Web Scripting Languages (was: Re: two-way communication in html)

Fisher Mark (FisherM@is3.indy.tce.com)
Mon, 6 Mar 1995 06:04:04 +0500

One element of modern application programs that has so far pretty much been
neglected in Web client development is the integrated scripting language. I
see at least 3 uses for a Web scripting language:

1) Building extensions for current browsers;

2) A secure substitute for other CGI scripting languages; and

3) Adding intelligent agent capabilities to the Web.

One possible base for this work would be Safe-Tcl, Nathaniel Borenstein's
and Marshall Rose's email scripting extension for John Ousterhout's Tcl/Tk.
Safe-Tcl uses a two-level interpreter, where the outer interpreter supports
a carefully limited set of high-level capabilities. Safe-Tcl is designed
such that:

a) Modifications to the user's system have to be approved by the user in a
reasonably high-level fashion;

b) Email generated has to be approved by the user in, again, a reasonably
high-level fashion; and

c) "Excessive" use of system resources also has to be user-approved.

An additional basic guideline for Web scripting would then be:

d) Modifications to the Web server's system (POST or PUT) would have to be
approved by the user in a reasonably high-level fashion.

I think that (a)-(d) would suffice as constraints for (1) above (browser

A secure substitute for CGI scripting languages ((2) above) for gateway
purposes might be handled via the current CERN server's ability to run CGI
scripts under a separate user ID that has no directory/file write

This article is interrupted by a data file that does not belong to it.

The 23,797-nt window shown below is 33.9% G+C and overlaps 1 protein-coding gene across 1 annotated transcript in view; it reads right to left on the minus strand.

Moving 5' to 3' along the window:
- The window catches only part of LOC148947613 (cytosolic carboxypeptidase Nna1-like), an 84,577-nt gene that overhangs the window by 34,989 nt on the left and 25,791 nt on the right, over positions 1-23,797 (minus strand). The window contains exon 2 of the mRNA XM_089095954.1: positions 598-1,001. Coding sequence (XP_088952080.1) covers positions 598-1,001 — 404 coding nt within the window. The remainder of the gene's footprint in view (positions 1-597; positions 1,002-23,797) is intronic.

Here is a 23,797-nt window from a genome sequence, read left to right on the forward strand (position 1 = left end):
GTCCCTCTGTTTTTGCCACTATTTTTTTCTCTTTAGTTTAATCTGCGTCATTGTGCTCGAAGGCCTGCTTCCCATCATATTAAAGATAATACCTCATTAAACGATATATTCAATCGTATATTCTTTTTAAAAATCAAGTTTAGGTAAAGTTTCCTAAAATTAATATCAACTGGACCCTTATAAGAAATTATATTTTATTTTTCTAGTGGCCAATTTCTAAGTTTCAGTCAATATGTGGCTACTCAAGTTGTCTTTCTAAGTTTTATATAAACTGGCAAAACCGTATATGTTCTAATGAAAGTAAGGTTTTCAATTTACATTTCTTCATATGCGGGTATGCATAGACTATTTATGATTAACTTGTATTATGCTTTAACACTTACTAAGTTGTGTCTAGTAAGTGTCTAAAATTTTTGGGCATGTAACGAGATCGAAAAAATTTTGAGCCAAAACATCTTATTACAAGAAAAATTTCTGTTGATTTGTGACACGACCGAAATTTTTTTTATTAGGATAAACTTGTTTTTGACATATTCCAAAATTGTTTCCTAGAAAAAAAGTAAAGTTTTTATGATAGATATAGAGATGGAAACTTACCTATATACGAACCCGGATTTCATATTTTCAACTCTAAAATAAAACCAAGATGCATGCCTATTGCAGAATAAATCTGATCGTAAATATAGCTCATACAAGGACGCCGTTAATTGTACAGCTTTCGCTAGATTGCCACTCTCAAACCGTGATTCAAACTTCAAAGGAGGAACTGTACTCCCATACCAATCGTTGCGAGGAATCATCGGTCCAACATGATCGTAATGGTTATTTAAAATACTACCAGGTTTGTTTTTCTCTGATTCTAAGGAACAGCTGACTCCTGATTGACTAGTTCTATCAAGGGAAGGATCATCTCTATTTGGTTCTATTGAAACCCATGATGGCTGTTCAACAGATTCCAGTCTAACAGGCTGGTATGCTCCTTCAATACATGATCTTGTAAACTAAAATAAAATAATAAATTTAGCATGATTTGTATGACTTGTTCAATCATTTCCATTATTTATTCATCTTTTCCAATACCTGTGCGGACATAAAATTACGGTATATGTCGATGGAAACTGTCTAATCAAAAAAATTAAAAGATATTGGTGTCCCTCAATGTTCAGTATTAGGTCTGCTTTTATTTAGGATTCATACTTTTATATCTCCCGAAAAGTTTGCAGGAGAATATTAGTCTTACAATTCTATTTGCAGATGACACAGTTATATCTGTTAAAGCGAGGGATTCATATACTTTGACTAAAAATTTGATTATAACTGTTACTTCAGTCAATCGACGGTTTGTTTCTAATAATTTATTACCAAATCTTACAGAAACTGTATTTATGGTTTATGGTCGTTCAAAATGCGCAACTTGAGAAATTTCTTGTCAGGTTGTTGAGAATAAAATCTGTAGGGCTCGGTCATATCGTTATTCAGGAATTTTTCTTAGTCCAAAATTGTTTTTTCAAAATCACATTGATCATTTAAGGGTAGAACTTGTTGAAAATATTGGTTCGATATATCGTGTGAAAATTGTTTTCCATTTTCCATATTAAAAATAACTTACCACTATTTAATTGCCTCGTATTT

permissions anywhere except perhaps to a directory for temporary files. If
the gateways can be constructed as one-pass programs, then temporary files
would not be needed by CGI scripts under OSes that support pipelining.

Intelligent Web agents would:

i) Be able to walk the Web on their own (travel from machine to machine);

ii) Via a specific URL at each host, like

iii) Interacting with a specified user ID (like
"webmaster@your.machine.com") who would have the approval authority from
constraints (a)-(d) above.

If the URL "http://your.machine.com/Agent-Entry" did not exist, no agent
could enter that Web. If agents are permitted entry, capability (iii) along
with constraints (a)-(d) should enable each site to formulate an appropriate
policy for agent execution. "Spiders" could really walk the Web...

I suggest the name "Spider" for this Safe-Tcl extension.
Mark Fisher Thomson Consumer Electronics
fisherm@indy.tce.com Indianapolis, IN

"Just as you should not underestimate the bandwidth of a station wagon
traveling 65 mph filled with 8mm tapes, you should not overestimate
the bandwidth of FTP by mail."